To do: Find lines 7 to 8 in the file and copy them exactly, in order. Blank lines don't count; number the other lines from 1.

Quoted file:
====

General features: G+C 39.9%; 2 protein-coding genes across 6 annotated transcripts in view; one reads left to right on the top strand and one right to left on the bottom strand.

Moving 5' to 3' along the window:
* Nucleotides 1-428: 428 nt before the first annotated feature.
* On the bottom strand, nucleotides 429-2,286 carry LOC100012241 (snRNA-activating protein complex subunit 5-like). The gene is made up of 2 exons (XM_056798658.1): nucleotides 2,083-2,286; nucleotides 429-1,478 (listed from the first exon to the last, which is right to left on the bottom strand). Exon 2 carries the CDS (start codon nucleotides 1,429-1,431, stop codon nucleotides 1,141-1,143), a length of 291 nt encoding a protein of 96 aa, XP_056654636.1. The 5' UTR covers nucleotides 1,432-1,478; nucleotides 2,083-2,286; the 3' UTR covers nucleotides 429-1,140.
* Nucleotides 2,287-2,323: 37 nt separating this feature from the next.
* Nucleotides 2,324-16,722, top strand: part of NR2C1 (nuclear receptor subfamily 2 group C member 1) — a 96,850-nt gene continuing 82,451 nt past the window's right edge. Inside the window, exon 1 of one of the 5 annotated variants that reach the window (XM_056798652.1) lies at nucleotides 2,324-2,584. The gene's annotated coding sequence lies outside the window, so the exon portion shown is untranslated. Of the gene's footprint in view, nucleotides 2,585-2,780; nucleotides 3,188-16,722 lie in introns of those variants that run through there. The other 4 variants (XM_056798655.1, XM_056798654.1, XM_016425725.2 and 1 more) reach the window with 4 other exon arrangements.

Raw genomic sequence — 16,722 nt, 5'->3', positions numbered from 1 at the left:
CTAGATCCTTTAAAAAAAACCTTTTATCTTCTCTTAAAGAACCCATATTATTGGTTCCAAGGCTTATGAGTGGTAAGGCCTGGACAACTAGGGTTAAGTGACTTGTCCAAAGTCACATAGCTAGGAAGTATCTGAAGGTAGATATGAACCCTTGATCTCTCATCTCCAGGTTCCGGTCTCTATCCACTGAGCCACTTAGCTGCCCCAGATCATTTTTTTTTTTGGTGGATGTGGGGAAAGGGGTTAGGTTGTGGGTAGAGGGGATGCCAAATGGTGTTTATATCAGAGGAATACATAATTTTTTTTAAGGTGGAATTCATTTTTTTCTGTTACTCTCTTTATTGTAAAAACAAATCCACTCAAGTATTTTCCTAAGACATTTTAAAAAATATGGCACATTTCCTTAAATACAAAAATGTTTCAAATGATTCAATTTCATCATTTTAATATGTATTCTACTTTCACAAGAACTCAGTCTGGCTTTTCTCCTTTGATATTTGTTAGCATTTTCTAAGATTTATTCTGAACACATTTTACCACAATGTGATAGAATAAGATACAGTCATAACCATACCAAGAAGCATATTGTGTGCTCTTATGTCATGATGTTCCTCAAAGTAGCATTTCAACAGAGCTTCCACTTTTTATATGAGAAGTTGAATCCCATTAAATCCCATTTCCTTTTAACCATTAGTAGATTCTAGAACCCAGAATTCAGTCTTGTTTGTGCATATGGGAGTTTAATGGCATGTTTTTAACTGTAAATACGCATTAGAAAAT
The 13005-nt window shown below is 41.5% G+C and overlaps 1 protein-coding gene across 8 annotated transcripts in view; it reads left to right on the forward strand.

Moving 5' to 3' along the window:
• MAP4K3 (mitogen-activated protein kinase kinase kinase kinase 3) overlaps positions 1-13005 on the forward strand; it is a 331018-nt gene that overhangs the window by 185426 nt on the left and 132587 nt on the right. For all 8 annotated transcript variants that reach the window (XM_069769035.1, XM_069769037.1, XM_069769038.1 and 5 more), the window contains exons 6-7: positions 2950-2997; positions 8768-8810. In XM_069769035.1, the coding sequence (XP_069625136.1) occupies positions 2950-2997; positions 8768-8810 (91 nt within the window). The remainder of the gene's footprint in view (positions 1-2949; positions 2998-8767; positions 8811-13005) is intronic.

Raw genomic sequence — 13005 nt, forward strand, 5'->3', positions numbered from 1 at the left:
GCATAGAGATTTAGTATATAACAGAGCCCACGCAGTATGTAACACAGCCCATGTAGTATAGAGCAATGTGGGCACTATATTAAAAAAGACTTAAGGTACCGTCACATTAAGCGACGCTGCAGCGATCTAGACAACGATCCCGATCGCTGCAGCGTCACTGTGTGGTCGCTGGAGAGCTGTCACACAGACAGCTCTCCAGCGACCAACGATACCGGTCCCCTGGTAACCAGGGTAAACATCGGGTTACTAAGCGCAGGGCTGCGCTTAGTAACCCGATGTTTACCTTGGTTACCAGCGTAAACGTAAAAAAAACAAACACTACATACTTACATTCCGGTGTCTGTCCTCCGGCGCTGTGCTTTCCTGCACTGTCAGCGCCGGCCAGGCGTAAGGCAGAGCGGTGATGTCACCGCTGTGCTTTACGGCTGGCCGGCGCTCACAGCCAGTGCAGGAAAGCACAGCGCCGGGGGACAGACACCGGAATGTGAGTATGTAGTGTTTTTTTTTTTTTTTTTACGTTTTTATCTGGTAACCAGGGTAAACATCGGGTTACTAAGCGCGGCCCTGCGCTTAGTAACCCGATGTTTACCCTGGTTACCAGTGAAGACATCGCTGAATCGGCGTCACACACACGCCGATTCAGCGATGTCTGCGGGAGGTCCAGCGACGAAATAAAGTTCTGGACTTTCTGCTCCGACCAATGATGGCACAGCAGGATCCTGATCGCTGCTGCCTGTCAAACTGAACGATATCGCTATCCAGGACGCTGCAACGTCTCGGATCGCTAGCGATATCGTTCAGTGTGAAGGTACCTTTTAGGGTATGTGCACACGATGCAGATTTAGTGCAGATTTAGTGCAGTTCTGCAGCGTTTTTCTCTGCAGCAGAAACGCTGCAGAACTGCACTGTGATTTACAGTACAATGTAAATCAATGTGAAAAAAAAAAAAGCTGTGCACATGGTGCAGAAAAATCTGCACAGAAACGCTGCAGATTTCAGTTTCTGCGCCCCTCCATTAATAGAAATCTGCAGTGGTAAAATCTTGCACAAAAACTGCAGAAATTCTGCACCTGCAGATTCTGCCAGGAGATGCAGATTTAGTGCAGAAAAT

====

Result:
Raw genomic sequence — 16,722 nt, 5'->3', positions numbered from 1 at the left:
CTAGATCCTTTAAAAAAAACCTTTTATCTTCTCTTAAAGAACCCATATTATTGGTTCCAAGGCTTATGAGTGGTAAGGCCTGGACAACTAGGGTTAAGTGACTTGTCCAAAGTCACATAGCTAGGAAGTATCTGAAGGTAGATATGAACCCTTGATCTCTCATCTCCAGGTTCCGGTCTCTATCCACTGAGCCACTTAGCTGCCCCAGATCATTTTTTTTTTTGGTGGATGTGGGGAAAGGGGTTAGGTTGTGGGTAGAGGGGATGCCAAATGGTGTTTATATCAGAGGAATACATAATTTTTTTTAAGGTGGAATTCATTTTTTTCTGTTACTCTCTTTATTGTAAAAACAAATCCACTCAAGTATTTTCCTAAGACATTTTAAAAAATATGGCACATTTCCTTAAATACAAAAATGTTTCAAATGATTCAATTTCATCATTTTAATATGTATTCTACTTTCACAAGAACTCAGTCTGGCTTTTCTCCTTTGATATTTGTTAGCATTTTCTAAGATTTATTCTGAACACATTTTACCACAATGTGATAGAATAAGATACAGTCATAACCATACCAAGAAGCATATTGTGTGCTCTTATGTCATGATGTTCCTCAAAGTAGCATTTCAACAGAGCTTCCACTTTTTATATGAGAAGTTGAATCCCATTAAATCCCATTTCCTTTTAACCATTAGTAGATTCTAGAACCCAGAATTCAGTCTTGTTTGTGCATATGGGAGTTTAATGGCATGTTTTTAACTGTAAATACGCATTAGAAAAT